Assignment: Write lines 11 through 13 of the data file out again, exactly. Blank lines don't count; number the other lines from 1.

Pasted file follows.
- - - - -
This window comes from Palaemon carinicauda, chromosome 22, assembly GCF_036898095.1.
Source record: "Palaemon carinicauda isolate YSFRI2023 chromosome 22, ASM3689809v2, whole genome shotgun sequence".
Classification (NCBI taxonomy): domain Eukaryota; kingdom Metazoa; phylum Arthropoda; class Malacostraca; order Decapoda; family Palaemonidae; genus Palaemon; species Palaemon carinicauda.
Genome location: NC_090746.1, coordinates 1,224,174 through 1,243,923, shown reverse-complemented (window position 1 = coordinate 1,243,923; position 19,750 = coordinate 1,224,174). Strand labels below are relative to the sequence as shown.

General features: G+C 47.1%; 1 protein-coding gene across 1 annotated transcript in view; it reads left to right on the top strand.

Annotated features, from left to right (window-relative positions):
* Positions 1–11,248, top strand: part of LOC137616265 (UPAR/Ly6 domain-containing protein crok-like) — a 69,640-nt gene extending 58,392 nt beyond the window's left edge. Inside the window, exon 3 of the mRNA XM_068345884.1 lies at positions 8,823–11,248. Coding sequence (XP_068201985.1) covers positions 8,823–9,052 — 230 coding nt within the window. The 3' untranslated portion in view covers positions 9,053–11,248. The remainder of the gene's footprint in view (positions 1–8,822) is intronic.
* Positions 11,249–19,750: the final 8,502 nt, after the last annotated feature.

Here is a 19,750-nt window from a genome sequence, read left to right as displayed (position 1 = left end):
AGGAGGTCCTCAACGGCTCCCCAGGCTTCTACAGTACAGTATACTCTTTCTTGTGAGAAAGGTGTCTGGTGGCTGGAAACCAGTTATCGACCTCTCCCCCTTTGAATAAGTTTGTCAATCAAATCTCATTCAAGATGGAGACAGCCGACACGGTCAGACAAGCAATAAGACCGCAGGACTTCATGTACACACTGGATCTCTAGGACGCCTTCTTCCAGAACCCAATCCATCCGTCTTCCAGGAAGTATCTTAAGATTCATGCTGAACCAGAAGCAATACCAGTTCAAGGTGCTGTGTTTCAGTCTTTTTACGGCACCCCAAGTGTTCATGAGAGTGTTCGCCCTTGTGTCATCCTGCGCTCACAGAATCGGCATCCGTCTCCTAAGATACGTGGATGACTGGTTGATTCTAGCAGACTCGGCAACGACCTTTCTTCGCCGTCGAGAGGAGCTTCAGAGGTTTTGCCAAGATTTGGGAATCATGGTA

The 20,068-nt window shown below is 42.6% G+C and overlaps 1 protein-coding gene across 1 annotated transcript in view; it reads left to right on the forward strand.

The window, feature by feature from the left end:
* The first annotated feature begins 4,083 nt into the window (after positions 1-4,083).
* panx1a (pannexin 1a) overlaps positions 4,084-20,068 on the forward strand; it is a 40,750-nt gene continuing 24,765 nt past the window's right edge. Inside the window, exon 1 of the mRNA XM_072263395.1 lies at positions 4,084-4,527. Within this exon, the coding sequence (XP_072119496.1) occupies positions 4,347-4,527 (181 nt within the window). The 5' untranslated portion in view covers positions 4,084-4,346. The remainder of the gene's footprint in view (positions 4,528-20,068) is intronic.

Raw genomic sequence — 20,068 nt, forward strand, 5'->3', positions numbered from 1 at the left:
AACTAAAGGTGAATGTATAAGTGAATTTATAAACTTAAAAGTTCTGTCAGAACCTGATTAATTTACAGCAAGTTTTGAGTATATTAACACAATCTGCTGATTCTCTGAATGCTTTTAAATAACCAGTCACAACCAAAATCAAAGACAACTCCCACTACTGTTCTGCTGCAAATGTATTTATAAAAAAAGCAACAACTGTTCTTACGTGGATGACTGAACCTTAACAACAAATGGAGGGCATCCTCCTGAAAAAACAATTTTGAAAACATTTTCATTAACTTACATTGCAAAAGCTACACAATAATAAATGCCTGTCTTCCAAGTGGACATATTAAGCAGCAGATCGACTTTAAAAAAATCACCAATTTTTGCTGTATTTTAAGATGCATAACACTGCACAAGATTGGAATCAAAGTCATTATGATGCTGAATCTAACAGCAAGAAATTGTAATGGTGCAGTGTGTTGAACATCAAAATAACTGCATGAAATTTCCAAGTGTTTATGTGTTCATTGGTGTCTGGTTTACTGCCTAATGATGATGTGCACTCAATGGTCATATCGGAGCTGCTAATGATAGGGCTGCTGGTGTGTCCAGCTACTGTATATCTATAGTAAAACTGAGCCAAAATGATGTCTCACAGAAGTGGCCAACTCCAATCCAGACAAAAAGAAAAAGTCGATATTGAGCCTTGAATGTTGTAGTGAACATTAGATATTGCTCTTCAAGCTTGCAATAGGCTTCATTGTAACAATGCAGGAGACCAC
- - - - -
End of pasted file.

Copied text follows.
The 20,068-nt window shown below is 42.6% G+C and overlaps 1 protein-coding gene across 1 annotated transcript in view; it reads left to right on the forward strand.

The window, feature by feature from the left end:
* The first annotated feature begins 4,083 nt into the window (after positions 1-4,083).